Skip to content

Media and Millennials at the CBC

Last week I was invited to participate in a panel discussion at the CBC on millennials and their use of media, along with several other people who work in the Vancouver media, tech and culture scene. Being a bit of a cultural policy wonk I jumped at the chance to participate.

I was a bit surprised at the amount of overlap between everyone’s responses. I like to think that I am very unique in the way that I use media but apparently I am not.

We are all, collectively, dealing with a sense of overwhelm brought on by the sheer volume of incoming information that we have to deal with daily. Several of us reported that in some way or other we were trying to actively limit the amount of information that we consume on our devices, and while infinite choice seems like it would be a great thing, many of us mentioned that that choice can be paralyzing.

There was a general consensus around the room that CBC Radio is really good for a variety of reasons. There’s the practical aspect of not having to read or watch it. We can be hands-free and able to work on other tasks. There’s also the sense that it is curated and programmed so you don’t have to get stuck in the trap of trying to decide what to listen to. You turn it on and then it’s there, and you just know that the programming is going to be decent regardless of what it is.

And then there’s the fact that the quality of journalism on the radio is quite good. Radio programs on the CBC allow more time for individual topics so there’s the opportunity to include context and go more in-depth in a way that is rarely done on TV and on the website.

Long-form journalism is something that we all said that we crave, and we turn to places like the New York Times, CNN, The Guardian and other foreign publications to fulfill a need that is not being met domestically. Numerous rounds of cuts to the CBC as well as other mainstream daily and weekly news publications in Canada over the past several years has seriously gutted their abilities to serve the public with strong, investigative reporting. There are some small and independent publications that are trying to fill in the gap but they do not have the reach of the mainstream publications.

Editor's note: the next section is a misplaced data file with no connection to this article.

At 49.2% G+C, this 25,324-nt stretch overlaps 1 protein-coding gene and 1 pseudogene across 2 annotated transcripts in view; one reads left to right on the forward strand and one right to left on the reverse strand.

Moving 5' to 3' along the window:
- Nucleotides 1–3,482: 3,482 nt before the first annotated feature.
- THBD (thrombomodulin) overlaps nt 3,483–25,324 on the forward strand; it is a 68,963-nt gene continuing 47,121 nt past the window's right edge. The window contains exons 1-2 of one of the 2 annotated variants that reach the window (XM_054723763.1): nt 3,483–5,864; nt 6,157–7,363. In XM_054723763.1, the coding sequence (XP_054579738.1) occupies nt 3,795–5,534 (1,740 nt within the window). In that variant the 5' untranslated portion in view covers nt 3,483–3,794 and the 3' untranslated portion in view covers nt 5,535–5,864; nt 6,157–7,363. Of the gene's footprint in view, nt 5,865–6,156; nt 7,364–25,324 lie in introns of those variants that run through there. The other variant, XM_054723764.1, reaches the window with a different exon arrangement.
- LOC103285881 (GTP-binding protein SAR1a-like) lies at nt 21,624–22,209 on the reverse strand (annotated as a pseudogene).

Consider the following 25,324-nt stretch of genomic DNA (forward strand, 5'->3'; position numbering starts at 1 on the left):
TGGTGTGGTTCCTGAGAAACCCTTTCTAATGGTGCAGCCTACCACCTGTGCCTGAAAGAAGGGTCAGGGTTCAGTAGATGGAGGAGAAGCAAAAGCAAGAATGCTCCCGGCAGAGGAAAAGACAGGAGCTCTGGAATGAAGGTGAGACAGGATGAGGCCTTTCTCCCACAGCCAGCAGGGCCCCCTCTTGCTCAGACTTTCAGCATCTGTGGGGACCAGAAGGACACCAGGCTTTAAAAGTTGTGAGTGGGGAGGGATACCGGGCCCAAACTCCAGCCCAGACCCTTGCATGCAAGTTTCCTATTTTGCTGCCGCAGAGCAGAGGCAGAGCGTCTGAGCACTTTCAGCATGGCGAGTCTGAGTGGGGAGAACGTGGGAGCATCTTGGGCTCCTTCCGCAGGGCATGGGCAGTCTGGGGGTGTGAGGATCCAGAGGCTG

I’m not the only one who is concerned about this. Some other people on the panel wanted to see the CBC provide a stronger voice for Canada, in interpreting global events through a Canadian lens. There was a sense around the table that Canada is absent from the world stage, and needs to speak up more.

We also discussed the value of feeling connected to individuals at the organization. Many of us follow specific journalists and producers, and enjoy hearing about what they’re interested in and being able to see stories come together before they’re published. For me, following journalists on Twitter is my main point of access to news websites. The consensus around the table was that having them share their work in this way was a thing that we all enjoyed.

Since this discussion took place I’ve been thinking again about all of that labour. Perhaps it’s my cultural policy background or because so many of my colleagues right now are interested in the future of work. While I like being able to stalk journalists and know what they are working on, I’m conscious of the fact that sharing this information on social media is often unpaid labour above and beyond their regular work.

I’m concerned about scope creep in these sorts of jobs, where new tasks and duties begin to be required without consideration for the additional time they take and without any increase in pay. It may not seem like much, but speaking as someone who does social media as a full-time job, it is work, and you can’t clock out at the end of the day like you would with a lot of normal jobs. And especially for women, people of colour and LGBTQ2 people, it can potentially be hazardous, exposing them to a lot of harassment online that there isn’t really adequate protection from.

I know that we all said that we want to see more journalists share their work in this way, but rather than expecting it as an unpaid add-on that is required of journalists, I want to see it valued as work, that requires adequate compensation. In a time of draconian cuts to news room budgets, life is precarious and challenging enough for journalists as it is, without expecting unpaid extras from them.

Be First to Comment

Leave a Reply

Your email address will not be published. Required fields are marked *

This site uses Akismet to reduce spam. Learn how your comment data is processed.